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Publication numberUS4091775 A
Publication typeGrant
Application numberUS 05/782,030
Publication dateMay 30, 1978
Filing dateMar 28, 1977
Priority dateMar 31, 1976
Also published asDE2714229A1
Publication number05782030, 782030, US 4091775 A, US 4091775A, US-A-4091775, US4091775 A, US4091775A
InventorsRemi Curtil
Original AssigneeMotosacoche S.A.
Export CitationBiBTeX, EndNote, RefMan
External Links: USPTO, USPTO Assignment, Espacenet
Two-stroke internal combustion engine
US 4091775 A
The intake ports of the combustion chambers of two alternately-operating cylinders of a two-stroke internal combustion engine are connected by a conduit which sets up temporary communication between the two cylinders. In operation, while the piston of one cylinder is at the top dead center, explosive mixture is sucked via an opening in the skirt of the piston and through said conduit to scavenge the other cylinder. During the driving stroke of the first cylinder, just before opening of the exhaust, its piston uncovers the intake port so that the residual energy of the combustion gases supercharges the explosive mixture in the other combustion chamber.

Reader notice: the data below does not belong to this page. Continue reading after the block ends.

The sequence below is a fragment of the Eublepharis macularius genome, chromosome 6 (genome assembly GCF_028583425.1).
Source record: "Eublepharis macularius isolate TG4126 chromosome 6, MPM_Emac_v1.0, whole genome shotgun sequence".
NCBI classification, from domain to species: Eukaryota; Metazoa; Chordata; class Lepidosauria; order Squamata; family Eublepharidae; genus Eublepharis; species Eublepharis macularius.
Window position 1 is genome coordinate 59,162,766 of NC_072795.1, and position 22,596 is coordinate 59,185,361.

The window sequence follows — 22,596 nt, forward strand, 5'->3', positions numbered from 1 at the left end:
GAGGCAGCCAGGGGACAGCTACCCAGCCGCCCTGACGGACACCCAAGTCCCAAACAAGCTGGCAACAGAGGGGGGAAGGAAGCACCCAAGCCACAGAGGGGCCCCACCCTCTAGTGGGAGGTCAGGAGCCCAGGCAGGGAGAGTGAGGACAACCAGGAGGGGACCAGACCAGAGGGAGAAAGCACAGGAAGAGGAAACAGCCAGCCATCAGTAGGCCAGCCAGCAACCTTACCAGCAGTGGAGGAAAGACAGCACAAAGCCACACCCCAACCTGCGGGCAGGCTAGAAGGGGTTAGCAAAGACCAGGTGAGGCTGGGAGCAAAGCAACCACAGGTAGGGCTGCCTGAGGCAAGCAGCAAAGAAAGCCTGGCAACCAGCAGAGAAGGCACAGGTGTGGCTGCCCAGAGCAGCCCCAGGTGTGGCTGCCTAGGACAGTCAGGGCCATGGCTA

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I claim: